By James Dyson
By James Dyson
"Ideas need inspiring spaces to grow – surrounded by passionate people who believe in them. The most fragile concepts, if nurtured, possess the potential to change everything."
Sir James Dyson
I have always wanted Dyson’s people to work in inspiring spaces which have their own story and character. Buildings matter because they affect all of us as individuals. Architecture and the spaces we inhabit have a profound impact on our health, how we feel, and how we work creatively together.
While studying at London’s Royal College of Art, I came to appreciate the brilliance of the revolutionary structures designed by Tony Hunt and Buckminster Fuller. Working with Tony Hunt, previously my structures tutor, and the late Chris Wilkinson to develop the first buildings on our Malmesbury Campus, I realised the importance of fresh, rather than recirculated, office air to avoid ‘sick building syndrome’ and keep us all healthy (this was controversial at the time, but in a post-Covid world the benefits are now plain to see). And through my Foundation’s work, at the Dyson Centre for Neonatal Care in Bath, I saw how natural light can improve health outcomes for premature babies and improve the morale of those caring for them.
For these reasons, and many more, I believe a place of work should be inspiring – a destination to look forward to at the end of the commute and a place that inspires collaboration. There is nothing quite like walking into an exciting and uplifting building. That is how I feel when I walk into St James Power Station, our new Singapore global headquarters, and onto our campuses in Malmesbury and Hullavington, Wiltshire. That goes for our Demo stores too, from New York to Paris to Tokyo, which were designed to look like art galleries but work like traditional market stalls without the clutter. They are, I hope, inspiring places to visit and get hands-on with our technology.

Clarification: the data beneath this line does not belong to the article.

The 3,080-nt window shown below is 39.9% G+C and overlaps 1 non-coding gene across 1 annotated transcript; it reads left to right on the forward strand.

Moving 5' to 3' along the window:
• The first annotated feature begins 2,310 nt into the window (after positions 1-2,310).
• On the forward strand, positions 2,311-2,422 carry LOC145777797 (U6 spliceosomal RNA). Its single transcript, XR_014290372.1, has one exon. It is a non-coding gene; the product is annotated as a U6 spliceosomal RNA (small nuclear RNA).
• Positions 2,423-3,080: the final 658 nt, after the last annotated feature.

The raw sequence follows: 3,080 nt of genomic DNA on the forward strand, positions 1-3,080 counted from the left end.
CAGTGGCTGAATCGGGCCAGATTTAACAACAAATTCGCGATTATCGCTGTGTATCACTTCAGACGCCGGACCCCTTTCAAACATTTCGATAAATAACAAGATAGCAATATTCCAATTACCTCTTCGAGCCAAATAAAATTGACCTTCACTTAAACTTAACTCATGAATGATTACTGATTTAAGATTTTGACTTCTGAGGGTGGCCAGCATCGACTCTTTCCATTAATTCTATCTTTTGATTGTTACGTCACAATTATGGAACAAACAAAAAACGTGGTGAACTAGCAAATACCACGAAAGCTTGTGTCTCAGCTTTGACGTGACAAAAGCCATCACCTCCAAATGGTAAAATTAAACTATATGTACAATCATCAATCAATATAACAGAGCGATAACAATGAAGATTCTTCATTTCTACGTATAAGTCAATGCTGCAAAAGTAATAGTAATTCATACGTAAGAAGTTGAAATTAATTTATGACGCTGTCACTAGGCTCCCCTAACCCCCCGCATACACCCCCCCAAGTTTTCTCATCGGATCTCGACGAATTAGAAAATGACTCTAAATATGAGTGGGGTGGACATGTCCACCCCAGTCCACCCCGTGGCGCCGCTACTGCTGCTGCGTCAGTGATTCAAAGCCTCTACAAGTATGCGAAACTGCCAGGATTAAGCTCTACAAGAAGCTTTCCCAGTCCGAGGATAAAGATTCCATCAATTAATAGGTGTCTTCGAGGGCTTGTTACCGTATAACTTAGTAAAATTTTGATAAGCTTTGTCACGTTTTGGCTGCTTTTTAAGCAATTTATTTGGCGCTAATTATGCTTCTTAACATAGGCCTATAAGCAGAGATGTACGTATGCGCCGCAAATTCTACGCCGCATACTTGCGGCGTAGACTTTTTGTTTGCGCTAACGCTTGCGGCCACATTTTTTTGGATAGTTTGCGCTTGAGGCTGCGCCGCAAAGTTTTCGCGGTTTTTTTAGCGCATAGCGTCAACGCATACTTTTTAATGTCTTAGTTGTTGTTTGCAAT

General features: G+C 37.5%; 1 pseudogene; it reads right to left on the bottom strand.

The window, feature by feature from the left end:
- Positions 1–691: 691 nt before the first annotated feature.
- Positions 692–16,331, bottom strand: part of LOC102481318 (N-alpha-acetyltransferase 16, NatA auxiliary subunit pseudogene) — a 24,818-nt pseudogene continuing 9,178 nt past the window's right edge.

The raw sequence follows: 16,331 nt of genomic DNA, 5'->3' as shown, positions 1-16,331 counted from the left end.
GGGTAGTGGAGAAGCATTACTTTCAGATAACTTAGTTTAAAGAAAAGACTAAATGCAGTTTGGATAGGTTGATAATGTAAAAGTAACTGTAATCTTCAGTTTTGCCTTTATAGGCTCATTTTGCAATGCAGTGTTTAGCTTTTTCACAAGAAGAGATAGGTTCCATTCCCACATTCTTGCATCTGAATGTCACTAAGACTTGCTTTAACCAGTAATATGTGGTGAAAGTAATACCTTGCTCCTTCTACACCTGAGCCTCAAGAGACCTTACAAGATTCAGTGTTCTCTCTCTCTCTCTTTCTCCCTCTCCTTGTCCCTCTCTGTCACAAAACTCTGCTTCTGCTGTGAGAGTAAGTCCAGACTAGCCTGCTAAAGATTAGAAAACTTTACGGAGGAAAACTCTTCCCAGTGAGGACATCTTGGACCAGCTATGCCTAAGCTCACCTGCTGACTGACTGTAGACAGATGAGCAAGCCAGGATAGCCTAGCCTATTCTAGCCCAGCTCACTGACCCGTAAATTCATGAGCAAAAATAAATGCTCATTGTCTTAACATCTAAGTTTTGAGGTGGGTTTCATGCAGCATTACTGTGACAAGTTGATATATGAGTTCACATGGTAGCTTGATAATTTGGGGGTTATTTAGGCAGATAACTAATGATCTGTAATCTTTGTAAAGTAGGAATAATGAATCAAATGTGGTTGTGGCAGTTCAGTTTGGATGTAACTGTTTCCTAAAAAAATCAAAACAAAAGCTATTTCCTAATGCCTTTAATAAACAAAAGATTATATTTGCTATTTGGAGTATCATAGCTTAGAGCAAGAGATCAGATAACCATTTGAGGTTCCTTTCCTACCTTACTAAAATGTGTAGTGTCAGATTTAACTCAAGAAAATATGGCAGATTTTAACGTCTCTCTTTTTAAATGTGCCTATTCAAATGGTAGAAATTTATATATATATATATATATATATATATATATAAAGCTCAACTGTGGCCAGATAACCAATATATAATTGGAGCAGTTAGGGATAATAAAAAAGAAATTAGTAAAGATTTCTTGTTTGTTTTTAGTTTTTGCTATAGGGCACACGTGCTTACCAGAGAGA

At Dyson we make physical things, so it is vital that we interact face-to-face with each other and with our products. We collaborate, using the latest equipment in shared spaces and labs where we experiment and test out prototypes and ideas. We have taken this approach since we started out in the Wiltshire Coach House adjacent to my house near Bath – our 18th century English equivalent of the mythical Silicon Valley ‘garage’. We had to do it up, restore the old building, fit windows and sweep away the fusty straw to make a space to work.
Things are a bit different now. The first vacuum cleaner we made, the DC01, involved four mechanical engineers sitting in the hayloft of a Wiltshire Coach House and two engineers downstairs, working machines. The latest, the V15 with laser and sensor technology, involved 400 engineers – engineers and scientists working in acoustics, AI, connectivity, energy storage and motor control – with a vast array of skills and expertise, all over the world. We have grown to become a global technology company and we are growing still, recruiting thousands of new engineers and scientists, and investing in the latest labs where they work.
Globally, we strive to build and engineer spaces that are well-designed – places that are enjoyable and exciting for our people and customers. I have always been sceptical of design that puts looks ahead of function. It is no use having a beautiful product that doesn’t do its job – and the same goes for buildings.
We want to preserve the original purpose of our old buildings while modernising them for use today. It’s something we’ve done since the very beginning because it’s the right thing to do, both for the environment and the way we work. We don’t hide things away; the services and structures are all there to see because what works begins to look beautiful.